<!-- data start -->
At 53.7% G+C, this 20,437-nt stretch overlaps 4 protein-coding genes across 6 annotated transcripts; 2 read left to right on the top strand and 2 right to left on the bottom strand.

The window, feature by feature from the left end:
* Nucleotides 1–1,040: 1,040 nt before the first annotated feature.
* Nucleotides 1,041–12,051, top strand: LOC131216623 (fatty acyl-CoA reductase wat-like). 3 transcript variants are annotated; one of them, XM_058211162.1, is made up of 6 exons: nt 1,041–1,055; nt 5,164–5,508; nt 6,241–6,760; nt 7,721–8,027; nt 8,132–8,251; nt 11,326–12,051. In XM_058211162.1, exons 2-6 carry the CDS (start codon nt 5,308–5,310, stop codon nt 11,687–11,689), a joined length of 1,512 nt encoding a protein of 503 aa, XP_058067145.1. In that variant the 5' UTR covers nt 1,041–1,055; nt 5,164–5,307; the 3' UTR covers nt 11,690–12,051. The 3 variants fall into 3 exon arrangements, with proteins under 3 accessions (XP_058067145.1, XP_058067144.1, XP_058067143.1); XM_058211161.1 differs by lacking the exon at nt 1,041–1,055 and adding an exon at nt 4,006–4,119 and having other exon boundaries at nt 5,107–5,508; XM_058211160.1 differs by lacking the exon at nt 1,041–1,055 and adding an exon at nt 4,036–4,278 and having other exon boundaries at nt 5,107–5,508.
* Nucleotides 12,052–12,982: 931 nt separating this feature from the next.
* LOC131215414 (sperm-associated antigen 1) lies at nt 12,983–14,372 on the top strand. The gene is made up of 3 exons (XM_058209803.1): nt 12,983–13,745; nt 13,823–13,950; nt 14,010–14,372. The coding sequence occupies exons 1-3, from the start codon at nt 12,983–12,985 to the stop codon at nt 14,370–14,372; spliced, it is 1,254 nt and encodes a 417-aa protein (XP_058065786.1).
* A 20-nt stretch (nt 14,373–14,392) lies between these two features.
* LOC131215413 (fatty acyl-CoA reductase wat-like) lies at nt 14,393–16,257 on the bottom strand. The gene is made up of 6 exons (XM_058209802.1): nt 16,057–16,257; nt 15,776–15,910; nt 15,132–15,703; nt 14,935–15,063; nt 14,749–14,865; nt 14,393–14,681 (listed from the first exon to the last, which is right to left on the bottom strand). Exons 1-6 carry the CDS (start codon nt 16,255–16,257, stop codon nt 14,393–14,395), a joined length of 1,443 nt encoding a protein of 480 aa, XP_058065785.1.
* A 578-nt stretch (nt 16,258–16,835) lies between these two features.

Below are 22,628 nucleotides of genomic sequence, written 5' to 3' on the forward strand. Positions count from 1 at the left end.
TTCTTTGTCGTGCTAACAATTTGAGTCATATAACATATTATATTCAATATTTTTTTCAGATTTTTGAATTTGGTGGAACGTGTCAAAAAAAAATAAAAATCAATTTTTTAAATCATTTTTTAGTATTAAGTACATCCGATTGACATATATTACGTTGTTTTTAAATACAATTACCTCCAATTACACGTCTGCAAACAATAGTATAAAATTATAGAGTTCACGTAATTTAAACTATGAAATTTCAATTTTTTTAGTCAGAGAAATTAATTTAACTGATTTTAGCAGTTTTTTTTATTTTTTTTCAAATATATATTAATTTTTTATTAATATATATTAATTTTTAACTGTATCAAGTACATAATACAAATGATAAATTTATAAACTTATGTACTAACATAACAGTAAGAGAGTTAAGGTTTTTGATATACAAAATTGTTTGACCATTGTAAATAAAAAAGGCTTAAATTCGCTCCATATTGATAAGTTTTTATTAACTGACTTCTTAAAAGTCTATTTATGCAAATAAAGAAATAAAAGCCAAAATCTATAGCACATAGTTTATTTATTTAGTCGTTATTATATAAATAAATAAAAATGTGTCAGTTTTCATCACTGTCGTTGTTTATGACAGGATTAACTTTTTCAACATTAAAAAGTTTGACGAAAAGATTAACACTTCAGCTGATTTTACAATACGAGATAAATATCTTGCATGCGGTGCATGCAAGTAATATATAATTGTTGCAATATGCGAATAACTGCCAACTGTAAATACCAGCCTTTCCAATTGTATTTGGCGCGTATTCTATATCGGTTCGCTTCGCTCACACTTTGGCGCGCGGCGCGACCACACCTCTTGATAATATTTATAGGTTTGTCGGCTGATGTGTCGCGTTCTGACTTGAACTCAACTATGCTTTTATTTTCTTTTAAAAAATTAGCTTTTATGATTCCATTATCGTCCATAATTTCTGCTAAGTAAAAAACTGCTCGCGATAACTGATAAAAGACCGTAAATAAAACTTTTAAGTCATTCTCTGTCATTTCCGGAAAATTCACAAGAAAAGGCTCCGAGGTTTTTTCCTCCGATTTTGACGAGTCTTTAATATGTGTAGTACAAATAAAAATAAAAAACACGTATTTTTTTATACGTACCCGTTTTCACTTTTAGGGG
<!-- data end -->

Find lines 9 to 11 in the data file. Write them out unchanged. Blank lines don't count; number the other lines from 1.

* A 578-nt stretch (nt 16,258–16,835) lies between these two features.

Below are 22,628 nucleotides of genomic sequence, written 5' to 3' on the forward strand. Positions count from 1 at the left end.
TTCTTTGTCGTGCTAACAATTTGAGTCATATAACATATTATATTCAATATTTTTTTCAGATTTTTGAATTTGGTGGAACGTGTCAAAAAAAAATAAAAATCAATTTTTTAAATCATTTTTTAGTATTAAGTACATCCGATTGACATATATTACGTTGTTTTTAAATACAATTACCTCCAATTACACGTCTGCAAACAATAGTATAAAATTATAGAGTTCACGTAATTTAAACTATGAAATTTCAATTTTTTTAGTCAGAGAAATTAATTTAACTGATTTTAGCAGTTTTTTTTATTTTTTTTCAAATATATATTAATTTTTTATTAATATATATTAATTTTTAACTGTATCAAGTACATAATACAAATGATAAATTTATAAACTTATGTACTAACATAACAGTAAGAGAGTTAAGGTTTTTGATATACAAAATTGTTTGACCATTGTAAATAAAAAAGGCTTAAATTCGCTCCATATTGATAAGTTTTTATTAACTGACTTCTTAAAAGTCTATTTATGCAAATAAAGAAATAAAAGCCAAAATCTATAGCACATAGTTTATTTATTTAGTCGTTATTATATAAATAAATAAAAATGTGTCAGTTTTCATCACTGTCGTTGTTTATGACAGGATTAACTTTTTCAACATTAAAAAGTTTGACGAAAAGATTAACACTTCAGCTGATTTTACAATACGAGATAAATATCTTGCATGCGGTGCATGCAAGTAATATATAATTGTTGCAATATGCGAATAACTGCCAACTGTAAATACCAGCCTTTCCAATTGTATTTGGCGCGTATTCTATATCGGTTCGCTTCGCTCACACTTTGGCGCGCGGCGCGACCACACCTCTTGATAATATTTATAGGTTTGTCGGCTGATGTGTCGCGTTCTGACTTGAACTCAACTATGCTTTTATTTTCTTTTAAAAAATTAGCTTTTATGATTCCATTATCGTCCATAATTTCTGCTAAGTAAAAAACTGCTCGCGATAACTGATAAAAGACCGTAAATAAAACTTTTAAGTCATTCTCTGTCATTTCCGGAAAATTCACAAGAAAAGGCTCCGAGGTTTTTTCCTCCGATTTTGACGAGTCTTTAATATGTGTAGTACAAATAAAAATAAAAAACACGTATTTTTTTATACGTACCCGTTTTCACTTTTAGGGG